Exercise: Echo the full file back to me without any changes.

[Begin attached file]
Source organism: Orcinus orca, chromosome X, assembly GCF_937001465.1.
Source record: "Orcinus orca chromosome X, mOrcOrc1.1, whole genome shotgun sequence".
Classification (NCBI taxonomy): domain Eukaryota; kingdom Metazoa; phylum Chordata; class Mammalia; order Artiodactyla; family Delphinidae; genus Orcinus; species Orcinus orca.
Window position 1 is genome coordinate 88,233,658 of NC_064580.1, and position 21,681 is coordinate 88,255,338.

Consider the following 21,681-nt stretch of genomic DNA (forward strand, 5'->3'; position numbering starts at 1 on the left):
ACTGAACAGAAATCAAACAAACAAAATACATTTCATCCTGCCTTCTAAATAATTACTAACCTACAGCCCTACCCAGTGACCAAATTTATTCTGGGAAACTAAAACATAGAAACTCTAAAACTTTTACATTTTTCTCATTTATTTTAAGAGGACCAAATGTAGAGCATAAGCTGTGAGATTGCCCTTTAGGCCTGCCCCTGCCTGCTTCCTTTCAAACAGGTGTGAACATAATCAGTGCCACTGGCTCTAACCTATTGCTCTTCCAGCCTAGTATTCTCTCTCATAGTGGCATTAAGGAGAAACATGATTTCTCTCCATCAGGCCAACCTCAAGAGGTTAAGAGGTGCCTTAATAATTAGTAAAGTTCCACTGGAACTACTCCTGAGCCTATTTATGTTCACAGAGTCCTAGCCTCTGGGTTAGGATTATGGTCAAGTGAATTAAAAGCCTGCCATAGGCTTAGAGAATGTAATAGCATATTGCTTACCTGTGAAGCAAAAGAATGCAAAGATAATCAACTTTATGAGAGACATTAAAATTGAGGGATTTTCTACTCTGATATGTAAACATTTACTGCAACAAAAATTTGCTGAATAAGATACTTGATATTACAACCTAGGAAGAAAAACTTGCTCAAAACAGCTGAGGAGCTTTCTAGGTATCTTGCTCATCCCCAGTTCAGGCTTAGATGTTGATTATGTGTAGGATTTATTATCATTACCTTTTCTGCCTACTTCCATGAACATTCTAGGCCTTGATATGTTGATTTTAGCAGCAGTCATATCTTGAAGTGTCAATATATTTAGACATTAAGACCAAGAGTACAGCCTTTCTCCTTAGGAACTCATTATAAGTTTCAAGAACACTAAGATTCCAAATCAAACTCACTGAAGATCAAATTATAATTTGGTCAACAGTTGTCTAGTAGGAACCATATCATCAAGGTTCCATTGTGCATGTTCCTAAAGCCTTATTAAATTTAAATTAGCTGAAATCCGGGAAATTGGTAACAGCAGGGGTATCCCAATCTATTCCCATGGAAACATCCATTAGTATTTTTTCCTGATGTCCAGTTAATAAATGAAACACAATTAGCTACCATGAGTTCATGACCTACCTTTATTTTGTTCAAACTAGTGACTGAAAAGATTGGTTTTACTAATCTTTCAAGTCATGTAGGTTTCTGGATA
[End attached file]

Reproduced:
Source organism: Orcinus orca, chromosome X, assembly GCF_937001465.1.
Source record: "Orcinus orca chromosome X, mOrcOrc1.1, whole genome shotgun sequence".
Classification (NCBI taxonomy): domain Eukaryota; kingdom Metazoa; phylum Chordata; class Mammalia; order Artiodactyla; family Delphinidae; genus Orcinus; species Orcinus orca.
Window position 1 is genome coordinate 88,233,658 of NC_064580.1, and position 21,681 is coordinate 88,255,338.

Consider the following 21,681-nt stretch of genomic DNA (forward strand, 5'->3'; position numbering starts at 1 on the left):
ACTGAACAGAAATCAAACAAACAAAATACATTTCATCCTGCCTTCTAAATAATTACTAACCTACAGCCCTACCCAGTGACCAAATTTATTCTGGGAAACTAAAACATAGAAACTCTAAAACTTTTACATTTTTCTCATTTATTTTAAGAGGACCAAATGTAGAGCATAAGCTGTGAGATTGCCCTTTAGGCCTGCCCCTGCCTGCTTCCTTTCAAACAGGTGTGAACATAATCAGTGCCACTGGCTCTAACCTATTGCTCTTCCAGCCTAGTATTCTCTCTCATAGTGGCATTAAGGAGAAACATGATTTCTCTCCATCAGGCCAACCTCAAGAGGTTAAGAGGTGCCTTAATAATTAGTAAAGTTCCACTGGAACTACTCCTGAGCCTATTTATGTTCACAGAGTCCTAGCCTCTGGGTTAGGATTATGGTCAAGTGAATTAAAAGCCTGCCATAGGCTTAGAGAATGTAATAGCATATTGCTTACCTGTGAAGCAAAAGAATGCAAAGATAATCAACTTTATGAGAGACATTAAAATTGAGGGATTTTCTACTCTGATATGTAAACATTTACTGCAACAAAAATTTGCTGAATAAGATACTTGATATTACAACCTAGGAAGAAAAACTTGCTCAAAACAGCTGAGGAGCTTTCTAGGTATCTTGCTCATCCCCAGTTCAGGCTTAGATGTTGATTATGTGTAGGATTTATTATCATTACCTTTTCTGCCTACTTCCATGAACATTCTAGGCCTTGATATGTTGATTTTAGCAGCAGTCATATCTTGAAGTGTCAATATATTTAGACATTAAGACCAAGAGTACAGCCTTTCTCCTTAGGAACTCATTATAAGTTTCAAGAACACTAAGATTCCAAATCAAACTCACTGAAGATCAAATTATAATTTGGTCAACAGTTGTCTAGTAGGAACCATATCATCAAGGTTCCATTGTGCATGTTCCTAAAGCCTTATTAAATTTAAATTAGCTGAAATCCGGGAAATTGGTAACAGCAGGGGTATCCCAATCTATTCCCATGGAAACATCCATTAGTATTTTTTCCTGATGTCCAGTTAATAAATGAAACACAATTAGCTACCATGAGTTCATGACCTACCTTTATTTTGTTCAAACTAGTGACTGAAAAGATTGGTTTTACTAATCTTTCAAGTCATGTAGGTTTCTGGATA